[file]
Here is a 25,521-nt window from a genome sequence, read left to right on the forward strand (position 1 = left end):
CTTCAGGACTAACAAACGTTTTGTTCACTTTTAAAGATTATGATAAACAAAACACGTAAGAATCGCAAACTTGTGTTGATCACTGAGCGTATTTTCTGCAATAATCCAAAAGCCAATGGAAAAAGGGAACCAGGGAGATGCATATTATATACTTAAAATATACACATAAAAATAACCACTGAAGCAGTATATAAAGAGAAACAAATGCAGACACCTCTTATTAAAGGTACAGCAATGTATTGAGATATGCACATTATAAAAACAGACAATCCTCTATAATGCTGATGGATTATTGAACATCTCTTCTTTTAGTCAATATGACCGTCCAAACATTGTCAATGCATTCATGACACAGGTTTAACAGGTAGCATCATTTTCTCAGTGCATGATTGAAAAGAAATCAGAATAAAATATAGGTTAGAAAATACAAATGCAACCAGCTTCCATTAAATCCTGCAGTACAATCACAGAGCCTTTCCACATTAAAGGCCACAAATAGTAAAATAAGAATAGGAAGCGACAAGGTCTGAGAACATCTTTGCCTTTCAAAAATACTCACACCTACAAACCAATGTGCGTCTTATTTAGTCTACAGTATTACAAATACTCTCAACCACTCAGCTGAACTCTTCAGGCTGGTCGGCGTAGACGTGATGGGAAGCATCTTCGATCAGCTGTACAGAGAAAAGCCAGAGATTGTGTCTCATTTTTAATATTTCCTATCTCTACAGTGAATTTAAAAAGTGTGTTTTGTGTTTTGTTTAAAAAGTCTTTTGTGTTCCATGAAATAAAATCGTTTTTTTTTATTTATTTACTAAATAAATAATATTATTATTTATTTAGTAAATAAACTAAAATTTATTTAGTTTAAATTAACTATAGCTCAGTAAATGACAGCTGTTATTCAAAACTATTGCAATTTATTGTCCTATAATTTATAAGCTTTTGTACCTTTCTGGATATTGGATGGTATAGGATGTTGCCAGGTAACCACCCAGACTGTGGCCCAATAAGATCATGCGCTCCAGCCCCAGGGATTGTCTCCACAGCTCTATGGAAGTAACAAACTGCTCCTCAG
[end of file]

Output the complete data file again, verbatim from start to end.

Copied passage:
Here is a 25,521-nt window from a genome sequence, read left to right on the forward strand (position 1 = left end):
CTTCAGGACTAACAAACGTTTTGTTCACTTTTAAAGATTATGATAAACAAAACACGTAAGAATCGCAAACTTGTGTTGATCACTGAGCGTATTTTCTGCAATAATCCAAAAGCCAATGGAAAAAGGGAACCAGGGAGATGCATATTATATACTTAAAATATACACATAAAAATAACCACTGAAGCAGTATATAAAGAGAAACAAATGCAGACACCTCTTATTAAAGGTACAGCAATGTATTGAGATATGCACATTATAAAAACAGACAATCCTCTATAATGCTGATGGATTATTGAACATCTCTTCTTTTAGTCAATATGACCGTCCAAACATTGTCAATGCATTCATGACACAGGTTTAACAGGTAGCATCATTTTCTCAGTGCATGATTGAAAAGAAATCAGAATAAAATATAGGTTAGAAAATACAAATGCAACCAGCTTCCATTAAATCCTGCAGTACAATCACAGAGCCTTTCCACATTAAAGGCCACAAATAGTAAAATAAGAATAGGAAGCGACAAGGTCTGAGAACATCTTTGCCTTTCAAAAATACTCACACCTACAAACCAATGTGCGTCTTATTTAGTCTACAGTATTACAAATACTCTCAACCACTCAGCTGAACTCTTCAGGCTGGTCGGCGTAGACGTGATGGGAAGCATCTTCGATCAGCTGTACAGAGAAAAGCCAGAGATTGTGTCTCATTTTTAATATTTCCTATCTCTACAGTGAATTTAAAAAGTGTGTTTTGTGTTTTGTTTAAAAAGTCTTTTGTGTTCCATGAAATAAAATCGTTTTTTTTTATTTATTTACTAAATAAATAATATTATTATTTATTTAGTAAATAAACTAAAATTTATTTAGTTTAAATTAACTATAGCTCAGTAAATGACAGCTGTTATTCAAAACTATTGCAATTTATTGTCCTATAATTTATAAGCTTTTGTACCTTTCTGGATATTGGATGGTATAGGATGTTGCCAGGTAACCACCCAGACTGTGGCCCAATAAGATCATGCGCTCCAGCCCCAGGGATTGTCTCCACAGCTCTATGGAAGTAACAAACTGCTCCTCAG